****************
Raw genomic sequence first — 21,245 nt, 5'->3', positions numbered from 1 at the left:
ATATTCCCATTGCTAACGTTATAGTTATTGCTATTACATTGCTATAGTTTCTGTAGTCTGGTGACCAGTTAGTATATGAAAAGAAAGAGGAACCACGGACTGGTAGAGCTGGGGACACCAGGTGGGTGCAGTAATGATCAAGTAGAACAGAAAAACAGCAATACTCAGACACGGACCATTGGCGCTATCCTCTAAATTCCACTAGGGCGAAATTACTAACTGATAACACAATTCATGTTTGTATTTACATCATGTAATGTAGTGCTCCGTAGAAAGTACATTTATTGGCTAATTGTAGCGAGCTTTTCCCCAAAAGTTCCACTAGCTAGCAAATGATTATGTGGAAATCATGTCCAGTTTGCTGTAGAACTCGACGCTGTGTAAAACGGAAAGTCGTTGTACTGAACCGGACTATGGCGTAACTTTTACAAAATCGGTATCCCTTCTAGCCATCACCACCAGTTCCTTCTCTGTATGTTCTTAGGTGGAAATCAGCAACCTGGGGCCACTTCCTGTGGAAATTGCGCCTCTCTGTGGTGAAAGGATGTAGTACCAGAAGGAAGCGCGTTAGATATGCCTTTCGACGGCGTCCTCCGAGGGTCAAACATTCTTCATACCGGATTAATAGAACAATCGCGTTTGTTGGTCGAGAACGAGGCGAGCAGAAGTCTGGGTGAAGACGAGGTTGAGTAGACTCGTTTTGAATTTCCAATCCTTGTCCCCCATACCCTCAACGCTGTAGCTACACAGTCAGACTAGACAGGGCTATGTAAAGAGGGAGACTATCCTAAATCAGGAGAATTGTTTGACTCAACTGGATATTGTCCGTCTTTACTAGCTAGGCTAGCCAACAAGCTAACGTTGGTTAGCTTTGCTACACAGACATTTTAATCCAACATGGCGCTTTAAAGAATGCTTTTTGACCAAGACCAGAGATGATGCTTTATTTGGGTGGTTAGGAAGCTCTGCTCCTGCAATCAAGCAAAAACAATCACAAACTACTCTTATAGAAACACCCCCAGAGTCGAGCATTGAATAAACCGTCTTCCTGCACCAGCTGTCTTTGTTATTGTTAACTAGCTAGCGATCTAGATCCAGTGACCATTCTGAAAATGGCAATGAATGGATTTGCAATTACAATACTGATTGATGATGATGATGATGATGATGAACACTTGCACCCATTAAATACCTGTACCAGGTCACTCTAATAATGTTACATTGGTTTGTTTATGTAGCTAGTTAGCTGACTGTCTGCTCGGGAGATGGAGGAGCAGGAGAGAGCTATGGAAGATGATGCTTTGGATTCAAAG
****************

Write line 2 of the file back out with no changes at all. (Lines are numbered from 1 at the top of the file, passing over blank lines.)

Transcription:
ATATTCCCATTGCTAACGTTATAGTTATTGCTATTACATTGCTATAGTTTCTGTAGTCTGGTGACCAGTTAGTATATGAAAAGAAAGAGGAACCACGGACTGGTAGAGCTGGGGACACCAGGTGGGTGCAGTAATGATCAAGTAGAACAGAAAAACAGCAATACTCAGACACGGACCATTGGCGCTATCCTCTAAATTCCACTAGGGCGAAATTACTAACTGATAACACAATTCATGTTTGTATTTACATCATGTAATGTAGTGCTCCGTAGAAAGTACATTTATTGGCTAATTGTAGCGAGCTTTTCCCCAAAAGTTCCACTAGCTAGCAAATGATTATGTGGAAATCATGTCCAGTTTGCTGTAGAACTCGACGCTGTGTAAAACGGAAAGTCGTTGTACTGAACCGGACTATGGCGTAACTTTTACAAAATCGGTATCCCTTCTAGCCATCACCACCAGTTCCTTCTCTGTATGTTCTTAGGTGGAAATCAGCAACCTGGGGCCACTTCCTGTGGAAATTGCGCCTCTCTGTGGTGAAAGGATGTAGTACCAGAAGGAAGCGCGTTAGATATGCCTTTCGACGGCGTCCTCCGAGGGTCAAACATTCTTCATACCGGATTAATAGAACAATCGCGTTTGTTGGTCGAGAACGAGGCGAGCAGAAGTCTGGGTGAAGACGAGGTTGAGTAGACTCGTTTTGAATTTCCAATCCTTGTCCCCCATACCCTCAACGCTGTAGCTACACAGTCAGACTAGACAGGGCTATGTAAAGAGGGAGACTATCCTAAATCAGGAGAATTGTTTGACTCAACTGGATATTGTCCGTCTTTACTAGCTAGGCTAGCCAACAAGCTAACGTTGGTTAGCTTTGCTACACAGACATTTTAATCCAACATGGCGCTTTAAAGAATGCTTTTTGACCAAGACCAGAGATGATGCTTTATTTGGGTGGTTAGGAAGCTCTGCTCCTGCAATCAAGCAAAAACAATCACAAACTACTCTTATAGAAACACCCCCAGAGTCGAGCATTGAATAAACCGTCTTCCTGCACCAGCTGTCTTTGTTATTGTTAACTAGCTAGCGATCTAGATCCAGTGACCATTCTGAAAATGGCAATGAATGGATTTGCAATTACAATACTGATTGATGATGATGATGATGATGATGAACACTTGCACCCATTAAATACCTGTACCAGGTCACTCTAATAATGTTACATTGGTTTGTTTATGTAGCTAGTTAGCTGACTGTCTGCTCGGGAGATGGAGGAGCAGGAGAGAGCTATGGAAGATGATGCTTTGGATTCAAAG